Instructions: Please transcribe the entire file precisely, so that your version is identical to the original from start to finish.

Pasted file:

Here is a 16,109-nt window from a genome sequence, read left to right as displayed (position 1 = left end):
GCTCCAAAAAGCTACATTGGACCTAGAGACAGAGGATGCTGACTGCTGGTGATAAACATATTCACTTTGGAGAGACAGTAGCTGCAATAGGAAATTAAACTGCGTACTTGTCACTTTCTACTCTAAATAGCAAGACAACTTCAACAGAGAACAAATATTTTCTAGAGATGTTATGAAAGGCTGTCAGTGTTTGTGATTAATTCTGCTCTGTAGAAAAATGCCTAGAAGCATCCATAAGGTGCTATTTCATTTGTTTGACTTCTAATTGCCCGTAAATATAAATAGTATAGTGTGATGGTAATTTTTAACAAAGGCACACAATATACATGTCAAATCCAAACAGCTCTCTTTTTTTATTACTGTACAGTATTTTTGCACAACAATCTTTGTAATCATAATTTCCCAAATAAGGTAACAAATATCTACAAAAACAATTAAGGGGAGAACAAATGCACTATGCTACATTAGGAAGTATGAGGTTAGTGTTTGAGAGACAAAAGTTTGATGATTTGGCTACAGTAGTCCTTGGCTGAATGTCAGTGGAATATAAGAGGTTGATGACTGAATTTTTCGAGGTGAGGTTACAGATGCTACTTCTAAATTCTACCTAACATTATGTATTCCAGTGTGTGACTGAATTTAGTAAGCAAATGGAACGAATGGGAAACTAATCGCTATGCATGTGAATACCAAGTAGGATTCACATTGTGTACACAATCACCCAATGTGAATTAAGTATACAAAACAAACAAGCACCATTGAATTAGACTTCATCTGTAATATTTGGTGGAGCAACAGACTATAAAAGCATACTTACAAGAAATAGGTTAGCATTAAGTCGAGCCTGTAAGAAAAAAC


Here is a 16,109-nt window from a genome sequence, read left to right as displayed (position 1 = left end):
GCTCCAAAAAGCTACATTGGACCTAGAGACAGAGGATGCTGACTGCTGGTGATAAACATATTCACTTTGGAGAGACAGTAGCTGCAATAGGAAATTAAACTGCGTACTTGTCACTTTCTACTCTAAATAGCAAGACAACTTCAACAGAGAACAAATATTTTCTAGAGATGTTATGAAAGGCTGTCAGTGTTTGTGATTAATTCTGCTCTGTAGAAAAATGCCTAGAAGCATCCATAAGGTGCTATTTCATTTGTTTGACTTCTAATTGCCCGTAAATATAAATAGTATAGTGTGATGGTAATTTTTAACAAAGGCACACAATATACATGTCAAATCCAAACAGCTCTCTTTTTTTATTACTGTACAGTATTTTTGCACAACAATCTTTGTAATCATAATTTCCCAAATAAGGTAACAAATATCTACAAAAACAATTAAGGGGAGAACAAATGCACTATGCTACATTAGGAAGTATGAGGTTAGTGTTTGAGAGACAAAAGTTTGATGATTTGGCTACAGTAGTCCTTGGCTGAATGTCAGTGGAATATAAGAGGTTGATGACTGAATTTTTCGAGGTGAGGTTACAGATGCTACTTCTAAATTCTACCTAACATTATGTATTCCAGTGTGTGACTGAATTTAGTAAGCAAATGGAACGAATGGGAAACTAATCGCTATGCATGTGAATACCAAGTAGGATTCACATTGTGTACACAATCACCCAATGTGAATTAAGTATACAAAACAAACAAGCACCATTGAATTAGACTTCATCTGTAATATTTGGTGGAGCAACAGACTATAAAAGCATACTTACAAGAAATAGGTTAGCATTAAGTCGAGCCTGTAAGAAAAAAC